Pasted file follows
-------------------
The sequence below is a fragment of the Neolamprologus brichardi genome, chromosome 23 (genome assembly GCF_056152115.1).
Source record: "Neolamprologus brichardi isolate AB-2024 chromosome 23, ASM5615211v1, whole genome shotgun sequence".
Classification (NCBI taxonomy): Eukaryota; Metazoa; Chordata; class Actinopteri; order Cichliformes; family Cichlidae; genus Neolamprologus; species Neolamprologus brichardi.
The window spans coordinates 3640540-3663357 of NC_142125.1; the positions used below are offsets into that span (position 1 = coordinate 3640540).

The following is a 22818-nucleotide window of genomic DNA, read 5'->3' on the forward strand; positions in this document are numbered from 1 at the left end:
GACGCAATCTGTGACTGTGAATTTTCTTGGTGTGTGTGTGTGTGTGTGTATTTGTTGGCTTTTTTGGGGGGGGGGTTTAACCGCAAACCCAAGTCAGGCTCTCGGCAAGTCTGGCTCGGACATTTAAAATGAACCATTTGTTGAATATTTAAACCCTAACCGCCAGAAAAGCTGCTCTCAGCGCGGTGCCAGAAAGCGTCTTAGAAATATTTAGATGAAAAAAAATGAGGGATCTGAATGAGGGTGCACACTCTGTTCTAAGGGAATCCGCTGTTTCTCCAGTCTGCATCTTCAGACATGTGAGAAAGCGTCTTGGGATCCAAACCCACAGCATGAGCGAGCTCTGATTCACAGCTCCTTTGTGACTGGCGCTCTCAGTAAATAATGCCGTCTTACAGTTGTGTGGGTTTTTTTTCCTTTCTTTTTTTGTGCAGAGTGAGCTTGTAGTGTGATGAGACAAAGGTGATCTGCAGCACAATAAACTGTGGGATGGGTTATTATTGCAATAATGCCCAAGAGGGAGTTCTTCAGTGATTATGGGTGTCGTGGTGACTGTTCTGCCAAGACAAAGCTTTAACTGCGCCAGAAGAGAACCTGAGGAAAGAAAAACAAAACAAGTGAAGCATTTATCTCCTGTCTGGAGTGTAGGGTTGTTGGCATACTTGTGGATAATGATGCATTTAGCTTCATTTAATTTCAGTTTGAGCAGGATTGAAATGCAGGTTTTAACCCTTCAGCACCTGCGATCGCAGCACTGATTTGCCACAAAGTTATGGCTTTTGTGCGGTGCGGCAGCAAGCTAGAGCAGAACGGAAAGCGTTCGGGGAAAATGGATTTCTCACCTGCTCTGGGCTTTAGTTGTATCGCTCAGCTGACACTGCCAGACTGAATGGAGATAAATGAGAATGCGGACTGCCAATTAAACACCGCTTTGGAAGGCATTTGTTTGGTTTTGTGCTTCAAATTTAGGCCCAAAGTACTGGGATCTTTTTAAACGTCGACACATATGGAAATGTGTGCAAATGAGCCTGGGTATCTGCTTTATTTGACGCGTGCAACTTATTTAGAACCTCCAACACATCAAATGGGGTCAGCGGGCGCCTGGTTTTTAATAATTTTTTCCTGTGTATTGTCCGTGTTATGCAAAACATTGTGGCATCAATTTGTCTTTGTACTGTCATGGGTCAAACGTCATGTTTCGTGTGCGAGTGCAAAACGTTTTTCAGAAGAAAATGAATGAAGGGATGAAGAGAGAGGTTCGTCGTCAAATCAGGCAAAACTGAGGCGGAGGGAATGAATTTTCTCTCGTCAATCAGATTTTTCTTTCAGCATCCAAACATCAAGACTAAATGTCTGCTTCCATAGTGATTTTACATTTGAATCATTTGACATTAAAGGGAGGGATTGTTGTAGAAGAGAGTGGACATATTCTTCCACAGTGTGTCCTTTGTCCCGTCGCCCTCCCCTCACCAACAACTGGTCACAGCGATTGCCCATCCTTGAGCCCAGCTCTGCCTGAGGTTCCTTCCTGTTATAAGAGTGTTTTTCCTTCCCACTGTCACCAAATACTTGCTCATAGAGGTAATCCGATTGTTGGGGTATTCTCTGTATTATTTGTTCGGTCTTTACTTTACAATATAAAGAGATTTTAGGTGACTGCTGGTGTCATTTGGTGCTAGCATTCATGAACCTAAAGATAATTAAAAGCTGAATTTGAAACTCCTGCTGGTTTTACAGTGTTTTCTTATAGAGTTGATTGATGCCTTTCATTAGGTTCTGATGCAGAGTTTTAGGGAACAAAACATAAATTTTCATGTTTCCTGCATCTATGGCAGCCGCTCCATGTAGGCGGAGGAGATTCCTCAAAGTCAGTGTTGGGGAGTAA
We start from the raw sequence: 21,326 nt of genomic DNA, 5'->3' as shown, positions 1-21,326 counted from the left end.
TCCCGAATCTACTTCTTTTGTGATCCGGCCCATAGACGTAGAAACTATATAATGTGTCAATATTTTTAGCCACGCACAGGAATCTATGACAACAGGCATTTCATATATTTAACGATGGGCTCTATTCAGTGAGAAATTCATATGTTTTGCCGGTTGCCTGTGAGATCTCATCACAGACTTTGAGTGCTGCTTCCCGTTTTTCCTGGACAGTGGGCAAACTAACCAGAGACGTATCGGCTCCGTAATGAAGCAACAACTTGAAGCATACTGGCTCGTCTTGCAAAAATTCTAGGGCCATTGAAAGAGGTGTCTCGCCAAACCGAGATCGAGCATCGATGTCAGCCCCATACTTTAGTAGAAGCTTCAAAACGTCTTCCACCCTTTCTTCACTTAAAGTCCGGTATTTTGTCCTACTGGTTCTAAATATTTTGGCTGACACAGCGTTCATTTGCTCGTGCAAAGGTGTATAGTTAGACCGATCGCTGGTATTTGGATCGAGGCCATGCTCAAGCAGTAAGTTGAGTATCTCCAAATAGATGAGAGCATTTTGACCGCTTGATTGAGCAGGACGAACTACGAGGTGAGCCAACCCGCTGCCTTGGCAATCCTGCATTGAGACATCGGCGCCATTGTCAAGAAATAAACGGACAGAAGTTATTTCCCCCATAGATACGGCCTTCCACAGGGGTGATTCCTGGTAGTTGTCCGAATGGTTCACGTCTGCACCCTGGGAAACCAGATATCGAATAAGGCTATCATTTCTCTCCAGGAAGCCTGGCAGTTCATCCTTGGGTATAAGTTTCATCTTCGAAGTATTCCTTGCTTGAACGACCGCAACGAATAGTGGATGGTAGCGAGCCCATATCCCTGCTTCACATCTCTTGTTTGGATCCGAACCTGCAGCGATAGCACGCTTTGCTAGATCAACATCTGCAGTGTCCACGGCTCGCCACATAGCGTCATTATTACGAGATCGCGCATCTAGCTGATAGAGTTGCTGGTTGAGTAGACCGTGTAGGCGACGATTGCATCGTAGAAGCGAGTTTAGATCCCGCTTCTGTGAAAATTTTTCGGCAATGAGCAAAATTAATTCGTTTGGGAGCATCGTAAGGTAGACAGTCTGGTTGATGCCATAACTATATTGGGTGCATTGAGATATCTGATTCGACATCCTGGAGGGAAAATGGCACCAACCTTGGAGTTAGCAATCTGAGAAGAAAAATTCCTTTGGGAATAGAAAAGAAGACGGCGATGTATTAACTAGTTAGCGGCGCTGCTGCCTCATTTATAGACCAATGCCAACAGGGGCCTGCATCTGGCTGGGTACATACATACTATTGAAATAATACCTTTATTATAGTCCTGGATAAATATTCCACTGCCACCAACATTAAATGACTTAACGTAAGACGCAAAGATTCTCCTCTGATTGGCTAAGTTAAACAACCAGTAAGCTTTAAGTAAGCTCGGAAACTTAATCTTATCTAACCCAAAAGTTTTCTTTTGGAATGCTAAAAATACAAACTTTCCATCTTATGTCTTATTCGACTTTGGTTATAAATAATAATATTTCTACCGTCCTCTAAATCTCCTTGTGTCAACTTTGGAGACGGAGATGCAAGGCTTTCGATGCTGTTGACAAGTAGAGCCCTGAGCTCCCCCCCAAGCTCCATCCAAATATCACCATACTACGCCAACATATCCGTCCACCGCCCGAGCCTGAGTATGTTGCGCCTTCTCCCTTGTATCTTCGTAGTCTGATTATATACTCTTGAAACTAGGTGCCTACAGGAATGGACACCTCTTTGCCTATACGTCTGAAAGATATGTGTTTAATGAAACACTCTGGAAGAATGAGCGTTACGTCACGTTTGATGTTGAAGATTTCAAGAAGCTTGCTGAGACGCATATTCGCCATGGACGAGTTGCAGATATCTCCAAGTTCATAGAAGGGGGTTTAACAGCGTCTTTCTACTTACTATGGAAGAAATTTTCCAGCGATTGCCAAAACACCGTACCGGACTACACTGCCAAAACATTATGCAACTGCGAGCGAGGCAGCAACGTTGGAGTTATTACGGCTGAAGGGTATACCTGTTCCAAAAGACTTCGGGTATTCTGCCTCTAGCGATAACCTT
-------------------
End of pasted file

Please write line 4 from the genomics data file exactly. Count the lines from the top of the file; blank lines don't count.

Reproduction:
The window spans coordinates 3640540-3663357 of NC_142125.1; the positions used below are offsets into that span (position 1 = coordinate 3640540).